11/25/19 By DAN ULLOA
Long-time advocates and new activists gathered in Trenton today to rally for cannabis legalization and the lack of home cultivation of cannabis or “homegrow” for medical marijuana patients.
Homegrow is especially popular and a rallying point for many activists because it would benefit patients, who due to their illness, cannot work a great deal and are subsequently having issues paying for expensive medical marijuana (or clinical cannabis), on an exceedingly lean budget.
Many of these people will search for the best hydroponic system for beginners in order to obtain the plants for their medical purposes from their homes. Being able to grow one’s own cannabis to treat a condition would be one way to solve that. Because they have a fear of getting arrested, they don’t want to grow it illegally, which itself is relatively easy.
Medical marijuana from dispensaries can amount to hundreds of dollars a month. Thus, homegrow is seen as a viable alternative. In addition to the price, they were angry at the poor quality of cannabis from the medical dispensaries in the state. This echoed comments made by others.
“If I have to march every couple weeks, then you’ll see me,” said Derlyn Jones “DJ” Stokes to the crowd regarding the need to fight persistently for change.
Among those gathered were Ken Wolski, Executive Director of the Coalition for Medical Marijuana in New Jersey (CMMNJ), CMMNJ Board Member Jim Miller, Edward “Lefty” Grimes, leading activist and host of Sativa Cross Ignorance is No Excuse podcast, and the prominent radical activist Ed “NJWeedman” Forchion.
A prominent activist and patient Jeff Oakes was unable to attend according to Lefty. The protest was organized by DJ Stokes and Sanjay Chaudhari with support from the aforementioned activists.
“This isn’t just me saying this, there’s 200, 300 people involved in this. We have a louder voice,” said Chaudhari regarding the value of rallying activists. He added that he felt homegrow was a reasonable demand. Chaudhari is a patient himself in and experienced in growing other plants.
Fighting the Good Fight for Homegrow
Homegrow is an issue many Trenton insiders have conceded is not possible right now, despite the grassroots demand and its inclusion in legalization elsewhere in the country.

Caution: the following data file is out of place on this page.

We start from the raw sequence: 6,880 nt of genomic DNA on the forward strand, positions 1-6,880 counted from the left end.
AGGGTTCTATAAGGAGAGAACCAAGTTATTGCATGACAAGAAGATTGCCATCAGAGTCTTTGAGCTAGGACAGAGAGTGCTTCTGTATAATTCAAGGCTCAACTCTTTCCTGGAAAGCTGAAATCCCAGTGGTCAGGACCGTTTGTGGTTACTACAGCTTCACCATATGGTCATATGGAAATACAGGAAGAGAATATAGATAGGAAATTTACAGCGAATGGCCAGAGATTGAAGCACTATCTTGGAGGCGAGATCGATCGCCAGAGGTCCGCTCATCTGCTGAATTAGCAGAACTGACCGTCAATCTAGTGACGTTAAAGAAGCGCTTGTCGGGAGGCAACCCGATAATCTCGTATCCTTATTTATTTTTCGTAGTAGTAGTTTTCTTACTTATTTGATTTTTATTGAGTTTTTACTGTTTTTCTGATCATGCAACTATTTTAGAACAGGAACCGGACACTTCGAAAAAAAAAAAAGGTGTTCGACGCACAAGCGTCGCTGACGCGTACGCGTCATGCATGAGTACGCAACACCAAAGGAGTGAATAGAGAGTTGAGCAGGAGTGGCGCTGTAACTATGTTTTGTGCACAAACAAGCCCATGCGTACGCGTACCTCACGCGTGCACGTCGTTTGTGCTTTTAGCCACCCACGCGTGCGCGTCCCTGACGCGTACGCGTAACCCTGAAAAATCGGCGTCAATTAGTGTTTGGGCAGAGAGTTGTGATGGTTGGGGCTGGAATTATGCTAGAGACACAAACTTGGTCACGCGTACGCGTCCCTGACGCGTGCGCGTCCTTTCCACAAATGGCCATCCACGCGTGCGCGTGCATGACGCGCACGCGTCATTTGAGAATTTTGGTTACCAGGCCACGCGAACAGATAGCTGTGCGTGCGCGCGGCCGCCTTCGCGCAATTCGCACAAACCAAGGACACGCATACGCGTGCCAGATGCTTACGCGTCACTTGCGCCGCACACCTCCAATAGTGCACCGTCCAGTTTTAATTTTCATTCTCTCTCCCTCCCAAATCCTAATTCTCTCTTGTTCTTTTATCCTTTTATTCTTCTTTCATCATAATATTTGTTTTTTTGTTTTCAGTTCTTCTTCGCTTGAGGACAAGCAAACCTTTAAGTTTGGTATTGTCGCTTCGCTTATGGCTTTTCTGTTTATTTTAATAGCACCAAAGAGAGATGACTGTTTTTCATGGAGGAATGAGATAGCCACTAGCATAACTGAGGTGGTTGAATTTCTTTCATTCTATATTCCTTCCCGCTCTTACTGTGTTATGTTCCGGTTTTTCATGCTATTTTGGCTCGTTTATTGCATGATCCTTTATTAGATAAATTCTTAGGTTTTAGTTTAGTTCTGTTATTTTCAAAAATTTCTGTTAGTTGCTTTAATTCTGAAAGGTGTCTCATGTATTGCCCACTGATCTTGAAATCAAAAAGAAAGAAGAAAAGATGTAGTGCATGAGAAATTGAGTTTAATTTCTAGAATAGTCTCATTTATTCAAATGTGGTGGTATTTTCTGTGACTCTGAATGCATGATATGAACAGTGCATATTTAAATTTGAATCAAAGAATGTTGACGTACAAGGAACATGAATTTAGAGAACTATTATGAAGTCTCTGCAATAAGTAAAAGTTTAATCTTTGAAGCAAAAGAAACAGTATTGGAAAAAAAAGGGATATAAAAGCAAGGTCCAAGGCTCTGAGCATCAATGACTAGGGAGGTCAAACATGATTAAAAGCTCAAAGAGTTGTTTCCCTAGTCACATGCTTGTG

“Legalization not corporatization!” the crowd chanted multiple times.
A variety of pro-cannabis activists joined Lefty’s podcast, including Brian Powers, a long-time radical activist and host of “#NJRR Live” on New Jersey Revolution Radio who said thousands of activists are needed to flood the Statehouse and smoke inside to demand homegrow, the stopping of the arrest of patients, and to demand concessions.
“You’re just kissing their ass for favors,” he said if that’s not done and traditional lobbyist tactics are deployed.
“I want to storm that statehouse armed with pounds of weed, smoke, and go tell themselves to fuck themselves!” Powers said to the applause of the crowd, citing the examples of the labor movement and Martin Luther King fighting successfully for change.
On Lefty’s podcast, Wolski argued that it’s more logical to simply fight for homegrow than fighting the corporate issues. But many disagreed with him.
“Corporate cannabis is going to ruin everything,” said one activist, believing that the product and customers would suffer if Big Pharma entered into the market. He added that in Colorado, big conglomerates have begun to control the industry to the detriment of small businesses and those seeking strains they’re not selling.
The issues they describe are the issues that come with the nature of the current economic system.
Cannabis reform has become quite popular, polling over 60 percent in the state and nationally. Someone summed up the situation with the blockage of adult-use cannabis as “four assholes ruining it for millions.”
“A minority is strangling the majority,” said an activist.
The issues that patients can’t keep guns they bought was an issue some lamented as well.
The rally was planned before the defeat of cannabis reform in the legislature last week since many were advocating it be included in that bill as well.
Some strident activists feel the planned referendum will likely include the language of the bill that failed, S. 2703, which they did not support because they did not find it sufficiently inclusive or progressive regarding criminal justice. It was also bereft of homegrow.